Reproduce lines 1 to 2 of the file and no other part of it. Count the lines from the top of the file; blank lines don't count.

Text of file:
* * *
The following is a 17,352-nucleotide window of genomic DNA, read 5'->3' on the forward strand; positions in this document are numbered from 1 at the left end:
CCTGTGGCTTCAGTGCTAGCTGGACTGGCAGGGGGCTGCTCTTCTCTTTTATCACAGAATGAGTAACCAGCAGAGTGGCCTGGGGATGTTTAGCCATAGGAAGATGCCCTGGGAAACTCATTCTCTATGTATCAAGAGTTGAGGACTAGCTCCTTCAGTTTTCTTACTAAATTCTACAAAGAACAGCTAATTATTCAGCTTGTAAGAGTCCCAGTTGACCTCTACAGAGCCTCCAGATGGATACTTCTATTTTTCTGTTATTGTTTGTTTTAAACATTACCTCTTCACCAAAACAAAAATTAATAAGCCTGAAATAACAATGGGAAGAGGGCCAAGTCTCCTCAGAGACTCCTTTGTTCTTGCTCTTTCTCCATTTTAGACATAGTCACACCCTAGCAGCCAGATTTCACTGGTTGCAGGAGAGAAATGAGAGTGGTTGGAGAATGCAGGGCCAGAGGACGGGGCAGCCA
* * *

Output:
The following is a 17,352-nucleotide window of genomic DNA, read 5'->3' on the forward strand; positions in this document are numbered from 1 at the left end:
CCTGTGGCTTCAGTGCTAGCTGGACTGGCAGGGGGCTGCTCTTCTCTTTTATCACAGAATGAGTAACCAGCAGAGTGGCCTGGGGATGTTTAGCCATAGGAAGATGCCCTGGGAAACTCATTCTCTATGTATCAAGAGTTGAGGACTAGCTCCTTCAGTTTTCTTACTAAATTCTACAAAGAACAGCTAATTATTCAGCTTGTAAGAGTCCCAGTTGACCTCTACAGAGCCTCCAGATGGATACTTCTATTTTTCTGTTATTGTTTGTTTTAAACATTACCTCTTCACCAAAACAAAAATTAATAAGCCTGAAATAACAATGGGAAGAGGGCCAAGTCTCCTCAGAGACTCCTTTGTTCTTGCTCTTTCTCCATTTTAGACATAGTCACACCCTAGCAGCCAGATTTCACTGGTTGCAGGAGAGAAATGAGAGTGGTTGGAGAATGCAGGGCCAGAGGACGGGGCAGCCA